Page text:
So the Cuban National Atlas, though, it becomes a staple of the ongoing research of the Academia de Ciencias or the Academy of Sciences, it really was envisioned as like, let’s just try it out. I mean, we have a lot of Soviet geographers and geologists that are present. Why don’t we update the 1954 National Atlas? Which was infamous because they were collaborating again with the US, and the US geographers took all of their data with them as they saw that the revolution was imminent.

But again, even the first National Atlas, they saw this as it’s an experiment, we have to move quickly with it and we’ll deal with the collateral damages afterwards. And that’s also very reminiscent of Fidel’s first five-year plan, which ends with the zafra de los diez millones, which is the 10-million ton harvest, which is the quintessential model of revolutionary time, where it is a scientific project in that they are doing experiments to be able to prevent plagues, which was something that was rampant in that first decade to develop pesticides, to increase the resistance of the new Soviet tractors that are there, all for the end result of greater economic development.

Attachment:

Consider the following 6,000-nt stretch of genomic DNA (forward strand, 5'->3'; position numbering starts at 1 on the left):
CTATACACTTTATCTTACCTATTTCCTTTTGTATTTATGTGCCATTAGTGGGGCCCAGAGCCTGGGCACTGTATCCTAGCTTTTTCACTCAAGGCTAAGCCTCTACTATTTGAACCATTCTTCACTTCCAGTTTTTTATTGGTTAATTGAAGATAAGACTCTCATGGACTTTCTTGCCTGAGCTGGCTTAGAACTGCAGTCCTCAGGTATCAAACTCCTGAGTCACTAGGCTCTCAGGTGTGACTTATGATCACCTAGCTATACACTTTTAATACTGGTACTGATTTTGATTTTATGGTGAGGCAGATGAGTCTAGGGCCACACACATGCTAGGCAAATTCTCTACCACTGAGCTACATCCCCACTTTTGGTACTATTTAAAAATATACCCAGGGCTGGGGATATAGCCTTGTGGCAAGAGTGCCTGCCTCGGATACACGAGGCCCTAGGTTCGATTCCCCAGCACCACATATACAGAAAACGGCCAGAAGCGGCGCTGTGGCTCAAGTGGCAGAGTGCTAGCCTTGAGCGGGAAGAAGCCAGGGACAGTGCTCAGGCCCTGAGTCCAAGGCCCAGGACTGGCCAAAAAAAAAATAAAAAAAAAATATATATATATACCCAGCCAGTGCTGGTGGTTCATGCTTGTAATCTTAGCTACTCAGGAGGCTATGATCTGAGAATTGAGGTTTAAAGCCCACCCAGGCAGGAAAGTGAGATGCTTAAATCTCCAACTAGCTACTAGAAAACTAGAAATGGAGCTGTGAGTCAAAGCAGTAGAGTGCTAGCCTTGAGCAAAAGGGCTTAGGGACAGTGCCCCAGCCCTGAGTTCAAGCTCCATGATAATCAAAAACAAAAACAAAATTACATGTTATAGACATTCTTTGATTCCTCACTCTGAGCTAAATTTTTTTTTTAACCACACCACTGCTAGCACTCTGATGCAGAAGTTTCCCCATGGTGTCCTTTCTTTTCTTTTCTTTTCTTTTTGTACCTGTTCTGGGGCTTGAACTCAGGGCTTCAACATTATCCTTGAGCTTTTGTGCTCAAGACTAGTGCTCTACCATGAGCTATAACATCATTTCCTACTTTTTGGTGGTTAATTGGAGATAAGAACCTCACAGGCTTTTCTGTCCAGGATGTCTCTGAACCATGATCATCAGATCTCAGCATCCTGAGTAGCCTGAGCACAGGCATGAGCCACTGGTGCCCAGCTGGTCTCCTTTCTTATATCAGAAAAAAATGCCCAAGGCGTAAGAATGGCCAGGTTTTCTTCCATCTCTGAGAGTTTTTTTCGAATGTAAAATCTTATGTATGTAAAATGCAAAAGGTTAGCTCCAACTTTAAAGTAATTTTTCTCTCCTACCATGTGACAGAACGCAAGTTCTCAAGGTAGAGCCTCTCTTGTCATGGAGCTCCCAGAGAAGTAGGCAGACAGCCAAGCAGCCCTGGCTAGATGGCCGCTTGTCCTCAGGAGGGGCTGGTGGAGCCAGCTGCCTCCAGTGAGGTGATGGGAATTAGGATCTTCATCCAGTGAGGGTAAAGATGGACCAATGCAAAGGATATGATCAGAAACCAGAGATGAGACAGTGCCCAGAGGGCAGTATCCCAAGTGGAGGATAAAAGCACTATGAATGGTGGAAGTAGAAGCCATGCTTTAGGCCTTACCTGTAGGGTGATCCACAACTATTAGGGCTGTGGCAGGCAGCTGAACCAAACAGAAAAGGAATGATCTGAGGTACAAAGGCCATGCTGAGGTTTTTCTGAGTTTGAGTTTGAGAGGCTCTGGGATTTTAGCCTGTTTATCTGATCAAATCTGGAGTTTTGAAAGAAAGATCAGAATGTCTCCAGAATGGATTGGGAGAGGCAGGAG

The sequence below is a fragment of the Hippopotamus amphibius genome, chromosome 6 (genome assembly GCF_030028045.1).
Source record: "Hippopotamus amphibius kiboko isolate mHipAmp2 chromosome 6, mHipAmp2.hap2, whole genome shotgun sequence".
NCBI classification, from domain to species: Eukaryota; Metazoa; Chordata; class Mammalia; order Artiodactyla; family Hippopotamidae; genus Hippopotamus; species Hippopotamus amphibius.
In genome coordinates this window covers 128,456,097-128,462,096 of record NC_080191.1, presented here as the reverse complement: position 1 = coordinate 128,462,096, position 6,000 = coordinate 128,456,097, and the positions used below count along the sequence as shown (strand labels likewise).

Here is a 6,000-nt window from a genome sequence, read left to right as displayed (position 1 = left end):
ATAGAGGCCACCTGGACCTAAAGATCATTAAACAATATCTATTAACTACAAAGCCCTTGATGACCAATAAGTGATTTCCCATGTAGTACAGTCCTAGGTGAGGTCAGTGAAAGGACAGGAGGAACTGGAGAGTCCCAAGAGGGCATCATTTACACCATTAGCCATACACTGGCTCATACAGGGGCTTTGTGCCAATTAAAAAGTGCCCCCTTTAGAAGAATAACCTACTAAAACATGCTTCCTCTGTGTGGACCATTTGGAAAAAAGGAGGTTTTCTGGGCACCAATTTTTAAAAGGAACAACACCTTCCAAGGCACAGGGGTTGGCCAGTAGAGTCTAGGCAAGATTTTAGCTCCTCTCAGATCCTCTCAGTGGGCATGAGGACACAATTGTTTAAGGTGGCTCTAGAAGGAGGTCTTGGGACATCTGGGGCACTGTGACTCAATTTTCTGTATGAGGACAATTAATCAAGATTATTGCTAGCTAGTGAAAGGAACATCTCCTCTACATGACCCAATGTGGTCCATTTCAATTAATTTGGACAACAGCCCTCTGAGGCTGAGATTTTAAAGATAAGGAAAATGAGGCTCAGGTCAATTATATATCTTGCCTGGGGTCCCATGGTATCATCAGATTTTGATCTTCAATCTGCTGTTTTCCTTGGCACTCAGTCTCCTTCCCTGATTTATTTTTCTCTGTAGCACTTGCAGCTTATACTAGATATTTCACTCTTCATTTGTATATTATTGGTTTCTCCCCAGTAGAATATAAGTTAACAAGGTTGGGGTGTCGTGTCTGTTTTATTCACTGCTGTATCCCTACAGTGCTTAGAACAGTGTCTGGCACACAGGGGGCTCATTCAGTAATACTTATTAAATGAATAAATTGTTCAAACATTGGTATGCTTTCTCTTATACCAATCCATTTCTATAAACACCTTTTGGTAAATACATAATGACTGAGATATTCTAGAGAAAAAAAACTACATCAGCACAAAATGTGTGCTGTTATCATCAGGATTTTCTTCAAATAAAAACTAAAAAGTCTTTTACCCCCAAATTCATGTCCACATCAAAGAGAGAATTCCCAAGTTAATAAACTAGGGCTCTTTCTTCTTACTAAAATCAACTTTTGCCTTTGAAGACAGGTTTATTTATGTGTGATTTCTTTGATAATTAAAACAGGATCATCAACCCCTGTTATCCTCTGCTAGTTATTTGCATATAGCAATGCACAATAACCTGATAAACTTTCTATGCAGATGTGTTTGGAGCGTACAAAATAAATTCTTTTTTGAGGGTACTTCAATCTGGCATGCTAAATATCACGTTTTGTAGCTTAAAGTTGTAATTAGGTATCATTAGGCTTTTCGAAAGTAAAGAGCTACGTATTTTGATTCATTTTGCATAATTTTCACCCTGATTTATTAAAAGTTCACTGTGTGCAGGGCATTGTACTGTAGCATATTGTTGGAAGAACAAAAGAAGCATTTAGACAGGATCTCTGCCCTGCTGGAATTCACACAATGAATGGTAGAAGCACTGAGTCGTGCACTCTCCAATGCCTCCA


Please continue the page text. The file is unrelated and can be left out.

And specifically through this five-year program, to give Cuba some leeway from being so dependent upon Soviet aid. But one of the downfalls to this five-year plan is that Fidel really pushed for things to happen quickly.

And with that, came a lot of mistakes, like not cutting the cane at the perfect height, like you have to get down very low for it to retain the moisture, which is so essential before you take it to an engenho and create it into sugar. Or they left it in warehouses where it dried out, or trucks would break down and never make it to the warehouse.

So in terms of longer projects, yeah, it was technically very difficult for them, but also the rhetoric that was coming from top down, it prevented greater investment in longer term projects. And I would say that lasted until– honestly, the nuclear energy program is the longest term scientific project that the Cuban government invested in at least. It dates to 1968.

So usually we associate Juragua, the main nuclear energy plant, with the late 1970s, the early 1980s. But really, the project was being imagined and Cuba was seeking different suitors, like they went to CERN that was based in France, and then they were looking at the Soviet Union. Before the revolution, they were seeking, and in plans, to receive a nuclear reactor from the US even.